- I wish they would tell the story of how we pray, even in the absence of a belief in a Creator- we pray, that the suffering would end, by any means.

-I wish they would tell the story of how well-meaning others cause us to recoil with their platitudes, meant to comfort but coming from outside our hearts often do not, and mindless remarks about G*d's will and His garden, the one which needs tending, and something idiotic about making lemonade. And how others may treat us as if we are lepers, turn the other way when we walk in a room, pretend that our child did not exist.

-I wish they would tell how even religious people may have two lenses through which they view the world.  Yes, even if we have a belief in the afterlife and our spirituality eases some of the angst, it often doesn't ease all of it. For most of us, there is no "better place" for our child than our own arms.

- I wish they would tell the story of how life goes on, and we can feel content and happy again, but that everything has changed, and that we have died in a sense, and must choose to be reborn when we are ready. And that the things that help us along- when we are ready- are unique to us but that we need nonjudgmental support and unrushed compassion, as oxygen and nourishment, along the way.

- Mostly, I wish that they would tell the story of a bittersweet survival that does not include a fallacious or contrived "end" to the grief after a prescribed six months. This is not reality for most of us.

Tonight, I watched a movie called The Greatest for a second time. The first time I watched it, I found it to be one of the most sincere portrayals of parental grief and, though it still felt inadequate, I noticed that some memories unearthed during the second watching. Memories of the real story which had fallen victim to an ad hoc amnesiac state, but which were rapidly resurrected. These memories evoked powerful emotions tonight.

I wish that somehow they could tell the true story of the anguish of loss without a contrived happy ending into the sunset. Not that we, at some point, aren't capable of pure love and joy, in fact, sometimes more than we could have ever imagined. Having really "looked into the eyes of such sorrow" is the only way to such pure joy, as Gibran says. But there is no bypassing the tortures of child death, it's effects perennial and relentless for much longer than the unsuspecting world believes.

And there is so much more I wish they would tell.

I wish they would tell the story because I wish others knew. Certainly, if the others knew, they would have to be kinder, more compassionate, more loving to bereaved parents. Wouldn't they?

Wouldn't they? And wouldn't they appreciate, more fully, all they have, every moment?

Yet, I find even my own words fall woefully short of the real story.

As the Michelangelo-myth goes, some things cannot be expressed in sculpture or form or film or with words. The real story is one we can never truly tell.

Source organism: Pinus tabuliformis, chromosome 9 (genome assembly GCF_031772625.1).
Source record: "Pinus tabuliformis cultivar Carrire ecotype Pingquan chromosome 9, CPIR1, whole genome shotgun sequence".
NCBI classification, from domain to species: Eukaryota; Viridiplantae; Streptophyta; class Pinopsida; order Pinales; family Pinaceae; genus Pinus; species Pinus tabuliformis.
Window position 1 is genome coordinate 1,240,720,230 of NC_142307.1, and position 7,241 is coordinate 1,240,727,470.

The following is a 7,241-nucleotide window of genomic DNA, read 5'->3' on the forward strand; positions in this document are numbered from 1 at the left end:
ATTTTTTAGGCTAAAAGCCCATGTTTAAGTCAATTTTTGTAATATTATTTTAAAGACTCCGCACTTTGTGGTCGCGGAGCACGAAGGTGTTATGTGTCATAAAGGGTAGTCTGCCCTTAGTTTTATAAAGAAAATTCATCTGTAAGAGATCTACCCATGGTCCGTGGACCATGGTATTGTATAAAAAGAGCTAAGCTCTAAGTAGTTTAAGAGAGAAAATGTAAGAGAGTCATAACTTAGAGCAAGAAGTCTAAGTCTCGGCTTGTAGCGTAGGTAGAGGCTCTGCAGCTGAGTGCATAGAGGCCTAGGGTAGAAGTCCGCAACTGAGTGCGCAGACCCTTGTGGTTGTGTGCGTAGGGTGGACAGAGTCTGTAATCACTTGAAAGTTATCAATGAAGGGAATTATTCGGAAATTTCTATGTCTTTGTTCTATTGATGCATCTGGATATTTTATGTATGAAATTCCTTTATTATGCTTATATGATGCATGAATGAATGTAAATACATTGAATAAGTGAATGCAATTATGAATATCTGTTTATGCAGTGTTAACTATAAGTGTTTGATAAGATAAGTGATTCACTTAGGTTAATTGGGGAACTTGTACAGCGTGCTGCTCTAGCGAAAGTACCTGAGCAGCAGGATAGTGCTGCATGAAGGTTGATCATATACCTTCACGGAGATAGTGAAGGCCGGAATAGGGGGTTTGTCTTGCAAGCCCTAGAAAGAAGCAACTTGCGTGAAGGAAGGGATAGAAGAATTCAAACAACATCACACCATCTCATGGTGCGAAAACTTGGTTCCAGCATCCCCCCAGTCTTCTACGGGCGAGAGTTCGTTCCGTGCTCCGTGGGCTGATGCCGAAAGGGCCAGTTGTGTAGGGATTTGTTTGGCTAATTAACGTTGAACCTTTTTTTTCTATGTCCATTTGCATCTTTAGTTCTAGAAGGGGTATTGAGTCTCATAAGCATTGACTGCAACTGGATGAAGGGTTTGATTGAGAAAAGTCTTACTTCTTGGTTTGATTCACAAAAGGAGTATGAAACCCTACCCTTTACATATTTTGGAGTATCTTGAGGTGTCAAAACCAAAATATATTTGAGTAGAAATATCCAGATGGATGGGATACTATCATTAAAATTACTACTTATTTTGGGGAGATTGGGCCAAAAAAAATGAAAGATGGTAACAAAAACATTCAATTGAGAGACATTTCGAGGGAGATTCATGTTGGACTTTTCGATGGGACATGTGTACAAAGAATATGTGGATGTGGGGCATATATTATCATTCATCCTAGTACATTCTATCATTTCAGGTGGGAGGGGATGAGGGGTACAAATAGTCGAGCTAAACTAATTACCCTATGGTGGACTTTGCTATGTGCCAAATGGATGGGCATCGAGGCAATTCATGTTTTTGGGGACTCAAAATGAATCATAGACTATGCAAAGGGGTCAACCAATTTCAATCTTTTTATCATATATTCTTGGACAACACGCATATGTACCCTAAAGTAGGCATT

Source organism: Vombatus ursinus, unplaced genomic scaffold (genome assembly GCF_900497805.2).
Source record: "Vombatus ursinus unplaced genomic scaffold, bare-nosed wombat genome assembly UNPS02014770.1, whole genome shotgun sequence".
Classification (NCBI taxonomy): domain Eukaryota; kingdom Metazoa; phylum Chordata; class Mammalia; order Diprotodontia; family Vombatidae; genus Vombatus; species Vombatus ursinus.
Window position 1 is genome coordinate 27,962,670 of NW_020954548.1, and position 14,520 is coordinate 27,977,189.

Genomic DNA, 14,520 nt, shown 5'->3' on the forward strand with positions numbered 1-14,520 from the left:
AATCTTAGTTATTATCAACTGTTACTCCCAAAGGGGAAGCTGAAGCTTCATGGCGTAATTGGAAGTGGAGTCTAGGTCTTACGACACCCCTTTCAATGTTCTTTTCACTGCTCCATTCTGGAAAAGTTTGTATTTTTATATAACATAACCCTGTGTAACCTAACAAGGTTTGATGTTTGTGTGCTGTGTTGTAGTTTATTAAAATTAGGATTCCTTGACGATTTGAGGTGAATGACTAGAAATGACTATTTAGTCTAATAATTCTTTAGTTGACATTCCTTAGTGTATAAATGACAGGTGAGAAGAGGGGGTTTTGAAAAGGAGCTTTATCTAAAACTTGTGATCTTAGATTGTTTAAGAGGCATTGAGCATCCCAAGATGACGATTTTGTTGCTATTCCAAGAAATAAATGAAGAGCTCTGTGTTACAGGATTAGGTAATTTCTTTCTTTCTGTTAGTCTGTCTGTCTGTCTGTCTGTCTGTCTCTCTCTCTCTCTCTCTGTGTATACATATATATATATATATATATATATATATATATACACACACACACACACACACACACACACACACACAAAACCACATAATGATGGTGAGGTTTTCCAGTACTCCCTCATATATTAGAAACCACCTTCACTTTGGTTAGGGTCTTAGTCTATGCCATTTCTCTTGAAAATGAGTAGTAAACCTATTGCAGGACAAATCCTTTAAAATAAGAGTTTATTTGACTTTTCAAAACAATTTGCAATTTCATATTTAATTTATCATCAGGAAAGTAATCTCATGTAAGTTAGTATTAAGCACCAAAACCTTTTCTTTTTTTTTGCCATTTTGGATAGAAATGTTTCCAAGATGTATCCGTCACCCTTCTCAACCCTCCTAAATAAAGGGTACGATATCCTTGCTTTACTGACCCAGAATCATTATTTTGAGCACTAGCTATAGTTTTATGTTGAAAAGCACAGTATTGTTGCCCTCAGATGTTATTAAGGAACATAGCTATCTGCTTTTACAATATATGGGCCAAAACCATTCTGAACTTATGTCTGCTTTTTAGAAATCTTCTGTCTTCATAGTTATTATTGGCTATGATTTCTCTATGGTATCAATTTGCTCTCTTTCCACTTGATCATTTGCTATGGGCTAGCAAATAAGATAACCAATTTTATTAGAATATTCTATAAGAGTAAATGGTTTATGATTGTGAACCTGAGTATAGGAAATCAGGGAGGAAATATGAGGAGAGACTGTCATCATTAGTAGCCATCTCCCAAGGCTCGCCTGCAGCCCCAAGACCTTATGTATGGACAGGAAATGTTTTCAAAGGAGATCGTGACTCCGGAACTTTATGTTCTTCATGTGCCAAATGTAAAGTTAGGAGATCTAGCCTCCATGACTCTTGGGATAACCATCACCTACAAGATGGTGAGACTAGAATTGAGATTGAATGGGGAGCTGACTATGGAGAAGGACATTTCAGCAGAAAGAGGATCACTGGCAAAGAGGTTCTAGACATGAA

Tuesday, May 24, 2011

Worldwide Rapture of Kindness Day!

FOR IMMEDIATE RELEASE: Contact: Dr. Joanne Cacciatore Phone: 928.554.4394 Web:


Imagine this: You go to the cafe counter and discover your coffee has already been paid for by someone else. Instead of a receipt, the clerk hands you a MISS Foundation Kindness Card saying, "This random act of kindness was done in memory of our beautiful child Peter." How will you pass the kindness forward? How does this simple Kindness Project act change your day? July 27th of every year is the MISS Foundation's International Kindness Project Day, and you are invited to to participate with us. Free Kindness Cards are available when you send an SASE to the MISS Foundation’s office, and free PDF templates of cards for DIY printing will be posted online in English and Spanish from July 20 to July 27 to encourage people to commit acts of kindness all day on July 27th.

Dr. Joanne Cacciatore started the Kindness Project in 1996 as a way for families to cope with the tragedy of a child's death. Since then, more than one million kindnesses have been committed around the globe in memory of children and other loved ones, gone too soon.

One father anonymously pays for others’ meals in restaurants. A 14-year-old bereaved sibling does yard work anonymously for an elderly neighbor when she leaves for the day. A woman leaves flowers at random strangers’ doors in honor of her partner who died. A man who lost his wife in a car crash tells of how he leaves a $100 random tip in a restaurant every year on the anniversary of his wife’s death. A bereaved grandpa brings homebaked treats to a local nursing home in memory of his grandson. One mother who lost her nine-month old daughter in a tragic accident pays for others children’s birthday cakes, the ones who are the same age as her daughter, in her local bakery. Still, another bereaved mother, the “fast food bandit,” tells of how she buys meals for the people behind her in drive through restaurants. All these acts of kindness are accompanied by a Kindness Project card so that the recipient will know it was done in honor of a special person.